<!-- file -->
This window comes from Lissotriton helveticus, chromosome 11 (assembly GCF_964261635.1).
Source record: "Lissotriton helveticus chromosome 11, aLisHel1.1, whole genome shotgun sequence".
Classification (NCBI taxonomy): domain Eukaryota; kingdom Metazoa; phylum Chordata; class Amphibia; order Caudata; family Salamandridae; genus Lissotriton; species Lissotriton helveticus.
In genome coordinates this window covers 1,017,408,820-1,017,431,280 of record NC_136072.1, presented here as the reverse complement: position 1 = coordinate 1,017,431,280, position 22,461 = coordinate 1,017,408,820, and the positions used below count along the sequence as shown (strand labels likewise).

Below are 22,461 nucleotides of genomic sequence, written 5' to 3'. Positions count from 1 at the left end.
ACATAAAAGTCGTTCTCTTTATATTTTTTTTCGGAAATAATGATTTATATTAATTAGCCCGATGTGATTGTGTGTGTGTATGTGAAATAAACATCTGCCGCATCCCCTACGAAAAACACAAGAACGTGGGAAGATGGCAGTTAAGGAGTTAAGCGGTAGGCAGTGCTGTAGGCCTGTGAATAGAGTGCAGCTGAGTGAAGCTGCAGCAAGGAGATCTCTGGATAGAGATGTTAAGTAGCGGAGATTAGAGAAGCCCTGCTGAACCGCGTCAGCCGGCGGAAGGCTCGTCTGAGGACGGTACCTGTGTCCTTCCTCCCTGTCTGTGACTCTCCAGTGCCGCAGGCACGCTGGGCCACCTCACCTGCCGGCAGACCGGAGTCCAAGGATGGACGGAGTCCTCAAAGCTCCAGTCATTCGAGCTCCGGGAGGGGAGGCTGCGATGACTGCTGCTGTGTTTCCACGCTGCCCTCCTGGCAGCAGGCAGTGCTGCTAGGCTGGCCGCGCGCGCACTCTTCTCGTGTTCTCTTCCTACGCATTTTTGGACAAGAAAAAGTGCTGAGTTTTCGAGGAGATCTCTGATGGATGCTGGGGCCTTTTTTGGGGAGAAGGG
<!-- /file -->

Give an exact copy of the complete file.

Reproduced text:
This window comes from Lissotriton helveticus, chromosome 11 (assembly GCF_964261635.1).
Source record: "Lissotriton helveticus chromosome 11, aLisHel1.1, whole genome shotgun sequence".
Classification (NCBI taxonomy): domain Eukaryota; kingdom Metazoa; phylum Chordata; class Amphibia; order Caudata; family Salamandridae; genus Lissotriton; species Lissotriton helveticus.
In genome coordinates this window covers 1,017,408,820-1,017,431,280 of record NC_136072.1, presented here as the reverse complement: position 1 = coordinate 1,017,431,280, position 22,461 = coordinate 1,017,408,820, and the positions used below count along the sequence as shown (strand labels likewise).

Below are 22,461 nucleotides of genomic sequence, written 5' to 3'. Positions count from 1 at the left end.
ACATAAAAGTCGTTCTCTTTATATTTTTTTTCGGAAATAATGATTTATATTAATTAGCCCGATGTGATTGTGTGTGTGTATGTGAAATAAACATCTGCCGCATCCCCTACGAAAAACACAAGAACGTGGGAAGATGGCAGTTAAGGAGTTAAGCGGTAGGCAGTGCTGTAGGCCTGTGAATAGAGTGCAGCTGAGTGAAGCTGCAGCAAGGAGATCTCTGGATAGAGATGTTAAGTAGCGGAGATTAGAGAAGCCCTGCTGAACCGCGTCAGCCGGCGGAAGGCTCGTCTGAGGACGGTACCTGTGTCCTTCCTCCCTGTCTGTGACTCTCCAGTGCCGCAGGCACGCTGGGCCACCTCACCTGCCGGCAGACCGGAGTCCAAGGATGGACGGAGTCCTCAAAGCTCCAGTCATTCGAGCTCCGGGAGGGGAGGCTGCGATGACTGCTGCTGTGTTTCCACGCTGCCCTCCTGGCAGCAGGCAGTGCTGCTAGGCTGGCCGCGCGCGCACTCTTCTCGTGTTCTCTTCCTACGCATTTTTGGACAAGAAAAAGTGCTGAGTTTTCGAGGAGATCTCTGATGGATGCTGGGGCCTTTTTTGGGGAGAAGGG